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A great animated series called This Thing Called Science that that shows "the way we think scientifically by considering skepticism, testing, blinding, uncertainty  ethics and citizen science."
We're thrilled to launch our next series of animations: This Thing Called Science. This series follows on from Critical Thinking, showing the way we think scientifically by considering skepticism, ...
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Beth Dichter

Week 2 Assignment  - 
 
I chose to do both activities for the short-term memory test (2.2). I began with the list of objects, and attempted to memorize them in groups of 3, and recalled eight of them. I also watched the video, and was able to determine the number, but had not looked for the because I had not been prompted to look much beyond that, I did not recall seeing a card with a women wearing sunglasses.
A couple of years ago I took an excellent course on Coursera called Learning How to Learn, which was all about the brain and how it learns. I believe it is now available online and if people are interested in learning more about this area look for it on their website.
The other video I recall seeing a number of years ago, which also looks at this issue is located at https://www.youtube.com/watch?v=IGQmdoK_ZfY.
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Thank you for your reflection and resources +Beth Dichter ! Since little information is actually held in the short term memory,
it is important to look at Chunk's theory and figure a way to reduce cognitive load for learners. 
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Beth Dichter

Week 1 Assignment  - 
 
I designed a rubric that covers the categories, and hopefully will work with a variety of websites. A copy of it is available at https://docs.google.com/document/d/1KjsACjcaIYho7ZvEskI_UFs1Ng9Z129khSPHbMMWtT8/edit?usp=sharing. I did test this on one tool for myself and it worked, but I suspect that some modifications will be necessary if I use with a variety of tools. My initial idea is that one additional column where one could provide some additional information would be helpful.

Beth
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Beth's Version Evaluating Digital Media ToolsHere is a sample rubric to get you started in designing your digital media tool. Activity Directions: Delete this text and revise the text in the rubric. Once you are done with your rubric, change the privacy settings (click the “Share” button in the top right corner) to “Anyone with a link can vi
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Jeromie Whalen's profile photoOzkan Yildiz's profile photoJustin Eck's profile photo
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+Beth Dichter You've put together a comprehensive rubric; thanks for your work and for sharing it with our community. I especially like your "social support" criteria. It is helpful when a tool is widely used or at least familiar to a school's community, i.e. teachers, administrators, parents and students. This is another reason why I am learning more about Twitter and it's potential for cooperative learning in and out of the classroom.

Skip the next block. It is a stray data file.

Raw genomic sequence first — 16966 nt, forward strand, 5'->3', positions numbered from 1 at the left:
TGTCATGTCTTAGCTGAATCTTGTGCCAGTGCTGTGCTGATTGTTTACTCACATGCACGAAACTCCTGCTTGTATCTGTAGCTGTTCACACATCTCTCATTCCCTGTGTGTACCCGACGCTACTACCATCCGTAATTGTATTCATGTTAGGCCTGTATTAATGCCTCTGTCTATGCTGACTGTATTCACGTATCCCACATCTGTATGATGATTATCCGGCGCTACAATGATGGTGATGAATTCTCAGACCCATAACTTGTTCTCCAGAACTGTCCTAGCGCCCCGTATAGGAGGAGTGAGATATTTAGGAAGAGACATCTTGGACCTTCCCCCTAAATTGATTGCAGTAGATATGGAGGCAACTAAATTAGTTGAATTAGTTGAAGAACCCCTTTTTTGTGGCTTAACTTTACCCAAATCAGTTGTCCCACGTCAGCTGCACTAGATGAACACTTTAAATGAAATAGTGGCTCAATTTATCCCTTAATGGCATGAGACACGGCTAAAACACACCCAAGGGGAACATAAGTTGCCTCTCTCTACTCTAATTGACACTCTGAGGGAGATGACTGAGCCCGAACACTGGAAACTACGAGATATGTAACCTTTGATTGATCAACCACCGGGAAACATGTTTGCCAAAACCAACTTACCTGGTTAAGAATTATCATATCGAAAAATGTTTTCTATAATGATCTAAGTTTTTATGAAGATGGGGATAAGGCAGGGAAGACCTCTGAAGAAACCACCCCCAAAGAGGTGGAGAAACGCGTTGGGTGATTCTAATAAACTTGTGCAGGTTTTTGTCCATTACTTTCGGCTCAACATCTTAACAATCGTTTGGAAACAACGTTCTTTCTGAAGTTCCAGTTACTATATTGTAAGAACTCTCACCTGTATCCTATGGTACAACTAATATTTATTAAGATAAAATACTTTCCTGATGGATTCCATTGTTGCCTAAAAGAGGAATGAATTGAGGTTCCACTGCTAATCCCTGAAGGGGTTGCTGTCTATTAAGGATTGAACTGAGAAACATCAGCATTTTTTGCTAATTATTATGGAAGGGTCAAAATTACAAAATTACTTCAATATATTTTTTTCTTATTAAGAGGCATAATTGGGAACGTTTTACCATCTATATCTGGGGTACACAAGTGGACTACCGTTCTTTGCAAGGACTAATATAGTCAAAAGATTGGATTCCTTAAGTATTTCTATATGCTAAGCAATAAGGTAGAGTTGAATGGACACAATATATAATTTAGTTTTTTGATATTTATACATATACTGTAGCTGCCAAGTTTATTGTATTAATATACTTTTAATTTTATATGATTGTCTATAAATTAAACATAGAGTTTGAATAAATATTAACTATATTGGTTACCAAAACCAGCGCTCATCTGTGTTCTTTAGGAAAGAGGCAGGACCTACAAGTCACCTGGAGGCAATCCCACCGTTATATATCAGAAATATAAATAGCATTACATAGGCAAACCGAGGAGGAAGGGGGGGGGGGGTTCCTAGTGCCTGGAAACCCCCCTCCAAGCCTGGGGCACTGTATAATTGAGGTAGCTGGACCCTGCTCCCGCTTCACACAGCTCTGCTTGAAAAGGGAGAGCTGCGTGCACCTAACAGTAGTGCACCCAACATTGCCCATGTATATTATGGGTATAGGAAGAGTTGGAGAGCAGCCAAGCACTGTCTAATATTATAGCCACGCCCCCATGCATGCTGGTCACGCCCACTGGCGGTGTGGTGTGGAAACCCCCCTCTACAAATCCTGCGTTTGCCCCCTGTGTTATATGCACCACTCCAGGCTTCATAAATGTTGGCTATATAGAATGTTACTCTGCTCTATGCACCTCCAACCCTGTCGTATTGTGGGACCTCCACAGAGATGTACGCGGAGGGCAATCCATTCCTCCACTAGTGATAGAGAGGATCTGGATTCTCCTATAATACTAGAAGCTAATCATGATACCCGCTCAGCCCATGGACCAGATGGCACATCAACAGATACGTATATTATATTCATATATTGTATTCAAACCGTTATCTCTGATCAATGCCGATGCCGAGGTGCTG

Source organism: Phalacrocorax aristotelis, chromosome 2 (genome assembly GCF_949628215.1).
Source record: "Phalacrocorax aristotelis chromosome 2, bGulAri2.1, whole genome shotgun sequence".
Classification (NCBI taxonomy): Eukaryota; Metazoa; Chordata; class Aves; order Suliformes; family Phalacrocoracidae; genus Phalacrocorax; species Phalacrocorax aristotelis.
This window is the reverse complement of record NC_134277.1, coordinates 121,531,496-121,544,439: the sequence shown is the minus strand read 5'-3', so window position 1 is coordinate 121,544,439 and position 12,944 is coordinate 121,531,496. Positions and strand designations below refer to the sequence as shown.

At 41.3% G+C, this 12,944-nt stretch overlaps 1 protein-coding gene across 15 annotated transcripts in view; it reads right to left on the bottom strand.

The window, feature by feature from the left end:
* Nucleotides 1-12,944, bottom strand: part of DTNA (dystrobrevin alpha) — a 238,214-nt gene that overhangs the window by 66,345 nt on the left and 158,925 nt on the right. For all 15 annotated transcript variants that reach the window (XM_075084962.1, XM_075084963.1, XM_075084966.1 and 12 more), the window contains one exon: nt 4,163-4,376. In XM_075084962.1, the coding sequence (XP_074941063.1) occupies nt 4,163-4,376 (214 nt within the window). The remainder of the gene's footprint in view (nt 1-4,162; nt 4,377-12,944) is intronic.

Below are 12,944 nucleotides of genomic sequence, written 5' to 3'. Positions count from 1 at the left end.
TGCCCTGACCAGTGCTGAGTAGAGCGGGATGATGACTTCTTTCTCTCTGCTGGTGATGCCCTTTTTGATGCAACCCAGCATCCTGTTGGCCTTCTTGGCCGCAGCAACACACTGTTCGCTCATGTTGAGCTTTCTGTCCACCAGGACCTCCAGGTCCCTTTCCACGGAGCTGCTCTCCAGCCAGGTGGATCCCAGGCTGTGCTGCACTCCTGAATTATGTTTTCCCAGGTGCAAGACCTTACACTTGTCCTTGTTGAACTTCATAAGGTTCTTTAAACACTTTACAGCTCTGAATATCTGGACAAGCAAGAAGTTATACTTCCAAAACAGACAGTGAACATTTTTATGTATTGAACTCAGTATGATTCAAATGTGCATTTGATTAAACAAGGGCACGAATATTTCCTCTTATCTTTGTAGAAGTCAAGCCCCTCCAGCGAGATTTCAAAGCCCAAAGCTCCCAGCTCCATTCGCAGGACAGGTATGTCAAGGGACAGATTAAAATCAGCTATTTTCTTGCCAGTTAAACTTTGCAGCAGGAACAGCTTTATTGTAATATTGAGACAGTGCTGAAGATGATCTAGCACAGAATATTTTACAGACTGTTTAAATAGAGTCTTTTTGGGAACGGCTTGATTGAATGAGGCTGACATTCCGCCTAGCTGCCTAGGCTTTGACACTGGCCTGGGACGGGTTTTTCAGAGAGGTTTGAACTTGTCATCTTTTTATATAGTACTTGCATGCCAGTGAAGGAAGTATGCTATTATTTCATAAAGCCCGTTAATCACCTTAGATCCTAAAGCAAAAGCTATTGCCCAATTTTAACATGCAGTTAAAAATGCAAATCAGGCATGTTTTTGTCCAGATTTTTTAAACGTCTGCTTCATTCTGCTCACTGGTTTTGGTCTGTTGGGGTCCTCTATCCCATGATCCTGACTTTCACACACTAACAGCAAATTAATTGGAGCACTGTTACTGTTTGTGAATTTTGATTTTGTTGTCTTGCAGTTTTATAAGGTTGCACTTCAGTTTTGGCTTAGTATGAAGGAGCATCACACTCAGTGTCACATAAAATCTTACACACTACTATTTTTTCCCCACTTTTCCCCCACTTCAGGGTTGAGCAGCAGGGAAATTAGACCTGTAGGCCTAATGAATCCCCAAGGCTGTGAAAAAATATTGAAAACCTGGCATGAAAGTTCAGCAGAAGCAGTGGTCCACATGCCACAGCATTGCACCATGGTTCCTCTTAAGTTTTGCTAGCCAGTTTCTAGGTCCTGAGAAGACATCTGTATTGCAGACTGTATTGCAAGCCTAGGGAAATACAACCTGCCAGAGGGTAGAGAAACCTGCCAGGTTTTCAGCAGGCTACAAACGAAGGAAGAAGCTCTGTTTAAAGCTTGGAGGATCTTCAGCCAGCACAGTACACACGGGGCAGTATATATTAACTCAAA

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mmoynagh@ashland.k12.ma.us
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This website from the University Notre Dame provides great resources to help you embrace media-rich experiences for your students. The site currently has 24 projects which you may explore.
This website helps college teachers develop, deliver, and assess assignments incorporating images, video, and sound.
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The Inquiry Process requires that students ask questions. This visualization provides  five questions in the following four categories.
* How do you pose real questions?
* How do you find and validate resources?
* How to you interpret information?
* How do you write your report?
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Beth Dichter

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When you ask students what search engine they use the answer tends to be Google...and their tendency is to look at the first four or five results (this is from my experience with students). Check out this post for 30 innovative ways to help your learners more critical thinkers and searchers.
"As the search engine that’s become its own verb, Google’s success is difficult to frame.One of the most telling examples of their gravity in search is how few legitimate competitors they have. (Some would say they have none.)"
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Something new as of last year: having taught a course that rotated all 400 9th graders through my classroom, I find that the majority of our 9th grade high school students (In inner city Springfield), when asked to do a search for a noun or noun phrase without specifying which engine to use, do a Google IMAGE search.   Still processing the implications of this - in some ways it is quite an innovative "native literacy" approach for a population with low literacy; in other ways it is quite limiting...  
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Have her in circles
52 people
Alison Heather Spear's profile photo
Gail Terranova's profile photo
Eric Gagne's profile photo
David Kastor's profile photo
Kristy Dyer's profile photo
Nancy Bell's profile photo
Hiller Spires's profile photo
Kathleen Buckley's profile photo